June 10, 2015

"It is useful for (the Chinese leadership) to play the Suu Kyi card to try and have a different approach, a different avenue to get their message across."

ABC News Myanmar's Aung San Suu Kyi meets with Chinese leaders in Beijing this week to build ties with her country's giant neighbor to the north, while China hopes to shore up its declining influence in the Southeast Asian nation following recent democratic reforms. by Louise Watt via AP

'The visit starting Wednesday gives the Beijing leadership a chance to get to know Suu Kyi at a time when Myanmar has shifted toward Western countries, Japan and other potential investors. Myanmar's citizens, now freer to protest, have stalled a Chinese-backed dam and other projects out of environmental concerns, and China is upset about fighting between the Myanmar military and rebels in the border area.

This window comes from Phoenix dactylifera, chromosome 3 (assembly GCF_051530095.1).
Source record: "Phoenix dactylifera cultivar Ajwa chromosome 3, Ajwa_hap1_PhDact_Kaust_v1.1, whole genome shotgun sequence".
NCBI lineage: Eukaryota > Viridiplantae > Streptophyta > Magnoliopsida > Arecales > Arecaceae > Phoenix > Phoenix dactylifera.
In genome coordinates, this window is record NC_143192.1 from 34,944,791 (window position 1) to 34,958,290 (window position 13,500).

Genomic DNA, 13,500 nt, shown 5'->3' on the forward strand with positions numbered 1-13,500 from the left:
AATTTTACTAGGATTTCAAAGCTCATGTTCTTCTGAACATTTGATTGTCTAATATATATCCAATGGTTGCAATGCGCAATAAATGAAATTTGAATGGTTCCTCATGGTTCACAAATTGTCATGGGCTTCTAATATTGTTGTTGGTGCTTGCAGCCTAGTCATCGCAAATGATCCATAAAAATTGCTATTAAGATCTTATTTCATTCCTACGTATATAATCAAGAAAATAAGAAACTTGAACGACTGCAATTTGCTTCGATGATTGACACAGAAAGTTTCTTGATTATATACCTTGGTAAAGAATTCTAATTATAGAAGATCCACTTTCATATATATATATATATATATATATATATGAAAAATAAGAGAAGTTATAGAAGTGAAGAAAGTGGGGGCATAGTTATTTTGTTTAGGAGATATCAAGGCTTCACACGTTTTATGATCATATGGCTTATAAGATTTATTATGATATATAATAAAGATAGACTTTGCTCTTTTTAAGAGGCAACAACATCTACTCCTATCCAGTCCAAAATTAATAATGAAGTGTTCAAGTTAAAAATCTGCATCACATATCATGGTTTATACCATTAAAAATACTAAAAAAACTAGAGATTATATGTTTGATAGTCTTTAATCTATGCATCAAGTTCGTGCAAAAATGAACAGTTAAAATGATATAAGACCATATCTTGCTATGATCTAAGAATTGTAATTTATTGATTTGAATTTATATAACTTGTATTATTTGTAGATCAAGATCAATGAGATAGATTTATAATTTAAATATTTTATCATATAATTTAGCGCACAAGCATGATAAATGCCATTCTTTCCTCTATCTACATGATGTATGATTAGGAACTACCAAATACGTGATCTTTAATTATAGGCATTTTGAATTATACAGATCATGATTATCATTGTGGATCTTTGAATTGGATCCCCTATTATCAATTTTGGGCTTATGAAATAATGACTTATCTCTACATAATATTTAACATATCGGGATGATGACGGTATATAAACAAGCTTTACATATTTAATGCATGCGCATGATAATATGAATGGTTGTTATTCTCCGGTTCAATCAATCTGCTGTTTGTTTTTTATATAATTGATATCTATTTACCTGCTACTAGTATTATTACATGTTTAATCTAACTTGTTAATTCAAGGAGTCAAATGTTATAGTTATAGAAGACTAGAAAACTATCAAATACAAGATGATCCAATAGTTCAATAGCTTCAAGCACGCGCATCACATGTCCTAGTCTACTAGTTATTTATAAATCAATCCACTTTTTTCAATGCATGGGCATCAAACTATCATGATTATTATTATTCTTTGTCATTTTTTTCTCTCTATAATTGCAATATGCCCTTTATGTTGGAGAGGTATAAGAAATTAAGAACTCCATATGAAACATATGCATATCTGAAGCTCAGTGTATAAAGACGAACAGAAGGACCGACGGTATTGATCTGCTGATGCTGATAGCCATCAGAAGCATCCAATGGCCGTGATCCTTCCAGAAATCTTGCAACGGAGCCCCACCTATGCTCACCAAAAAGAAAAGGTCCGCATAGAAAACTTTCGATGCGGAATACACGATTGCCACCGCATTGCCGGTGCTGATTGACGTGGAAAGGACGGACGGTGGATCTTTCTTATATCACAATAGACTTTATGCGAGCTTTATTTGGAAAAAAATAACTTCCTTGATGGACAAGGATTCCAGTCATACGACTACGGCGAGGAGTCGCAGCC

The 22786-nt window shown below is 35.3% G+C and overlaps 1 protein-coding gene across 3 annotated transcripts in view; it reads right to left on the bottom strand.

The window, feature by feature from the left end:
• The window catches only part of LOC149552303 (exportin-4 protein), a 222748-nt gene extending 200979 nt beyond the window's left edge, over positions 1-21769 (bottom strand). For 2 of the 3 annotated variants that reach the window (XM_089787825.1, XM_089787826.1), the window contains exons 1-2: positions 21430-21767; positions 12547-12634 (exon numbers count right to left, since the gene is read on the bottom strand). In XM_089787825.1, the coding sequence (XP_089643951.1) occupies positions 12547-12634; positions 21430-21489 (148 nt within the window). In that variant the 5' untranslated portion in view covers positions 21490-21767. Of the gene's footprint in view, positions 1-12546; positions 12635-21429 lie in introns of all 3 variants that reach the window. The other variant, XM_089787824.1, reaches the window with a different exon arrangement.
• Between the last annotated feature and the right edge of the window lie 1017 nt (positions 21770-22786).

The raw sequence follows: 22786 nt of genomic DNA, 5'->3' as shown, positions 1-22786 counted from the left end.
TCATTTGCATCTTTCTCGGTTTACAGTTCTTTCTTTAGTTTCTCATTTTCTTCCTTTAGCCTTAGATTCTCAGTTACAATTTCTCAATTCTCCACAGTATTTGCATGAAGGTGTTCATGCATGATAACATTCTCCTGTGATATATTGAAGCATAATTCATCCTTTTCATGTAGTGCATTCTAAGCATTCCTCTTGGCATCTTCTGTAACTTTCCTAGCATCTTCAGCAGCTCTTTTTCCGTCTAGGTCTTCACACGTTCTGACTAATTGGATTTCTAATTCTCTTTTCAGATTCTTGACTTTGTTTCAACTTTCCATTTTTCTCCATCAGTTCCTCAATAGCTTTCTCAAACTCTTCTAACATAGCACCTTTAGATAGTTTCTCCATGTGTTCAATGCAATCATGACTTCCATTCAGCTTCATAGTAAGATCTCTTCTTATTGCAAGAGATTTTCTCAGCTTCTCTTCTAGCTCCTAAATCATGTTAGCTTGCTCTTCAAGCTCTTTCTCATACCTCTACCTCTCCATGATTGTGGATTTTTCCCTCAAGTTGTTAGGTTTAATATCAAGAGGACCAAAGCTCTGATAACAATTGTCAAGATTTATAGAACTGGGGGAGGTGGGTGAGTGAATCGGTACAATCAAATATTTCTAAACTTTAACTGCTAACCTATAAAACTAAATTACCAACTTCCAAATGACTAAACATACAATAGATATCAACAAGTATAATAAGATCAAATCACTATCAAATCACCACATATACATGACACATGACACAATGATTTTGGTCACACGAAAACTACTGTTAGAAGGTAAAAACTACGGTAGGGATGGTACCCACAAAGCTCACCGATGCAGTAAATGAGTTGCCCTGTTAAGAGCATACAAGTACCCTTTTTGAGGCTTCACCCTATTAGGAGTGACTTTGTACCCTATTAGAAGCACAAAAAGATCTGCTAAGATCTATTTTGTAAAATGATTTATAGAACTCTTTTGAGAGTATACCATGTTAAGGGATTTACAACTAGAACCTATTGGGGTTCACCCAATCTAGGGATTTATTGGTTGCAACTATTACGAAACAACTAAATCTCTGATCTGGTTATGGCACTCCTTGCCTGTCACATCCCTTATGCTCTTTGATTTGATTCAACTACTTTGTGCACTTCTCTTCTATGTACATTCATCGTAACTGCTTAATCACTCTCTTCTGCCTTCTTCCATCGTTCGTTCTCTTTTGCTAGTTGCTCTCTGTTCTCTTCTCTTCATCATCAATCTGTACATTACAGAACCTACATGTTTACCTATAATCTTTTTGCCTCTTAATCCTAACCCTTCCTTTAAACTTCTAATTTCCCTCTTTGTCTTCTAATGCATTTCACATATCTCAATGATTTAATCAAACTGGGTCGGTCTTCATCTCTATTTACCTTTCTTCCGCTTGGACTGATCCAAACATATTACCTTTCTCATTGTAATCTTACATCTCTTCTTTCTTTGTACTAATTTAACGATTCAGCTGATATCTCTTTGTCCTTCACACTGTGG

'"There are question marks on both sides as to where that relationship is headed," said Jurgen Haacke, a political scientist at London School of Economics.

'Suu Kyi is an international democracy icon for her yearslong defiance of, and imprisonment at the hands of, an authoritarian military government in Myanmar that was supported at the time by China, which still keeps fellow Nobel Peace laureate Liu Xiaobo imprisoned for his calls for democracy.

'However, Suu Kyi has maintained since her release in 2010 that her country must maintain friendly relations with China, and the trip demonstrates her determination to accumulate the diplomatic credentials to potentially contest Myanmar's presidency no matter how it might clash with her past role.'

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